The Allied fighter Order of Battle included the RAF providing 55 squadrons of Spitfires, plus a number of Mustang and Mosquito units, out of an overall fighter strength of 2,000 aircraft. It was considered that the overcrowded airfields in England would make ideal targets for German tip-and-run fighter-bombers, so each airfield was required to maintain a fighter flight on stand-by. The direct involvement of ADGB on D-Day comprised 91 Spitfires as part of the beachhead cover and a further 40 Spitfires on a sweep over airfields in Brittany and attacking any transport they found.
In June ADGB and its associated formations flew 8,474 offensive day sorties, an increase of 1,000 on the previous month. This included 25 Circus and 21 Ramrod operations, with airfields, lines of communication and power stations being the main target types. The RAF claimed the destruction of 61 aircraft during these offensive ops, for the loss of 36 pilots. It was also noted that the ‘enemy had retaliated with such vigour that fewer aircraft were destroyed than in the previous month and losses were heavier’.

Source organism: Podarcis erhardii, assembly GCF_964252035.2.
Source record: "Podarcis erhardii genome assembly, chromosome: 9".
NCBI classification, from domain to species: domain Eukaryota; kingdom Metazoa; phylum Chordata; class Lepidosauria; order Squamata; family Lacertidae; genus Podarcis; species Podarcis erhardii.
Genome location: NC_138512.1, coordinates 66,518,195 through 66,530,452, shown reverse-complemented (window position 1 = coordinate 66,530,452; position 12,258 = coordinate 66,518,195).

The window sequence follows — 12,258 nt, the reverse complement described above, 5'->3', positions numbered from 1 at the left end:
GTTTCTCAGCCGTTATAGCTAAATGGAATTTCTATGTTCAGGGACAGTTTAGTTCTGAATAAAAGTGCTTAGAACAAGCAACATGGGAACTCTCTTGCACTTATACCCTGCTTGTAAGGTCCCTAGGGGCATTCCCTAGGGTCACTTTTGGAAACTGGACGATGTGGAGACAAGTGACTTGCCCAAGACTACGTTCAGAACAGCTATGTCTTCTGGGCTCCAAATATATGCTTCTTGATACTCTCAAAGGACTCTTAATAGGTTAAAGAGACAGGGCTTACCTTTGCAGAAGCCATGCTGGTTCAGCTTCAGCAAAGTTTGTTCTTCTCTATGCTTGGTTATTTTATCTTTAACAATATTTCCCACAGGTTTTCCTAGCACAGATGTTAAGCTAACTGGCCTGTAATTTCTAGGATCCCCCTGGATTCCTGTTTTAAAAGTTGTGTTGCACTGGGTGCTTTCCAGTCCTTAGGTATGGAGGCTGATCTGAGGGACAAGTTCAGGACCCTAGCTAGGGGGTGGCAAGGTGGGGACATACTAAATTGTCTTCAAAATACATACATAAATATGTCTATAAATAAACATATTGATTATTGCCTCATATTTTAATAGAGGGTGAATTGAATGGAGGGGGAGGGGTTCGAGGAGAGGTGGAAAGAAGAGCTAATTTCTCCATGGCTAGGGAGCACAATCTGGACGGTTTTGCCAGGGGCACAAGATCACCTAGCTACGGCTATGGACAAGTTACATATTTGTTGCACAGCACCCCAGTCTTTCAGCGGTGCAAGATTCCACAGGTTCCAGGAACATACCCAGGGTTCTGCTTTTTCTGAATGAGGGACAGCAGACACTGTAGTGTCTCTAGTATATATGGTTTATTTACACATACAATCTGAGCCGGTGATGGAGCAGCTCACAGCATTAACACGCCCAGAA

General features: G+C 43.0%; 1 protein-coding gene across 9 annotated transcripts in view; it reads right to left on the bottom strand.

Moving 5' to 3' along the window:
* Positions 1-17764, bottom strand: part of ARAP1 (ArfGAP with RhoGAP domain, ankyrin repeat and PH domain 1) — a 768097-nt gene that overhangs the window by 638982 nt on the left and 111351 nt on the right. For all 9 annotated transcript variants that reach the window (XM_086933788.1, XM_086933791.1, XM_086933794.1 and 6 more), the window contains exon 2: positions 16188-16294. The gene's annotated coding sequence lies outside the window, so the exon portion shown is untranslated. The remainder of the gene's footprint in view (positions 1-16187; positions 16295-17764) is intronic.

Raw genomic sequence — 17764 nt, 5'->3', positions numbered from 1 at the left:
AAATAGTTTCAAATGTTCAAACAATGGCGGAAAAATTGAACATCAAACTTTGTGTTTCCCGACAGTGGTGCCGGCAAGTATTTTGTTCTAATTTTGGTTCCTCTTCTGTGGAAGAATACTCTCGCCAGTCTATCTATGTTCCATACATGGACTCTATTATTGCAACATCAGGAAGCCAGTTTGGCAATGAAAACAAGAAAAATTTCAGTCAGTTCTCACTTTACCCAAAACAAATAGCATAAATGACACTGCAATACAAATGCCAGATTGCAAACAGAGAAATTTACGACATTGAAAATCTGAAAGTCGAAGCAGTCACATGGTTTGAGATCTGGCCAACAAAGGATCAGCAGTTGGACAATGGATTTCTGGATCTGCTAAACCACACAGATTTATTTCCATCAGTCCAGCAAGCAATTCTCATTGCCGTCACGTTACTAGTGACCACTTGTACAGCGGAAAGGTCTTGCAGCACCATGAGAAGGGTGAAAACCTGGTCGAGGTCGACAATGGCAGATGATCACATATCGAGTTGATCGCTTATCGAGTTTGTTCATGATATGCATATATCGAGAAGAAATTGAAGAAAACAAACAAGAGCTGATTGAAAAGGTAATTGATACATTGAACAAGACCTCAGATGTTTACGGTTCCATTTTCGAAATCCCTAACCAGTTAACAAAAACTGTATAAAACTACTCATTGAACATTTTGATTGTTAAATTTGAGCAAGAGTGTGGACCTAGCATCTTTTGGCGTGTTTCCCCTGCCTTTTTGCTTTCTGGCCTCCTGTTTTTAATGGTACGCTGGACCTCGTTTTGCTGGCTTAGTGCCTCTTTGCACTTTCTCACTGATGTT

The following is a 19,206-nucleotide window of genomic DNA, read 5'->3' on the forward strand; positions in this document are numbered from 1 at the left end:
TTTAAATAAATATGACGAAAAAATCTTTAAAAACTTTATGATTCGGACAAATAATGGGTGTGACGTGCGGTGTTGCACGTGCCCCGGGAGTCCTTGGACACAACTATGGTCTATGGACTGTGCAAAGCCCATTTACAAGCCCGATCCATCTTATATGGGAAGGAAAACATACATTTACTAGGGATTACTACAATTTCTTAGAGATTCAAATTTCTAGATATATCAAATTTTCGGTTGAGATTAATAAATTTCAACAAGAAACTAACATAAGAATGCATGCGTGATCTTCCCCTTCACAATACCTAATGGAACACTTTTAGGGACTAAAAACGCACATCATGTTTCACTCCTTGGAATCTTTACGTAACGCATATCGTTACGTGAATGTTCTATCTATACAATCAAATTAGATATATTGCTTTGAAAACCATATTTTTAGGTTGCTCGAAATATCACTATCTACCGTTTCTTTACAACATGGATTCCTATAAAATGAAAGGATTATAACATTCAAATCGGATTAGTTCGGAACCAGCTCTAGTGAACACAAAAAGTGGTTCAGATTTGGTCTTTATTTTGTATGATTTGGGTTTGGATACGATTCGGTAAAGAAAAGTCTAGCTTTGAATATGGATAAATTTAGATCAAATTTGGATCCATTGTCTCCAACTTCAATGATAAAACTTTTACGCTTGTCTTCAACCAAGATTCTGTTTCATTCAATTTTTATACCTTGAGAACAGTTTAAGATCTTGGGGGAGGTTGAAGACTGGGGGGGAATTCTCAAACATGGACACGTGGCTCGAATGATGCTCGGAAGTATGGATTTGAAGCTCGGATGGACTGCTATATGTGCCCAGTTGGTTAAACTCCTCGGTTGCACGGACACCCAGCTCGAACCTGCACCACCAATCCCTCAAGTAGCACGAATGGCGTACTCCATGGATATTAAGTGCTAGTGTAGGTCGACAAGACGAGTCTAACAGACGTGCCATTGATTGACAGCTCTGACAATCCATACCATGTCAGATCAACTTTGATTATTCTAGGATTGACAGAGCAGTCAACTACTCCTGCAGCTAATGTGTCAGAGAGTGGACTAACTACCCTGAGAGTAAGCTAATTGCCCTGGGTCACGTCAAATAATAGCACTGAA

In the period immediately after the D-Day landings, the ground forces were in danger of being bogged down, and in the absence of heavy weapons they had to rely on air power as ‘flying artillery’. The Spitfire squadrons carried out a good deal of this type of work, and after a while became quite proficient. The 20 mm cannon proved to be a remarkably good air-to-ground weapon against all manner of ‘soft skinned’ vehicles, although it was unable to cause any serious damage to the average German tank.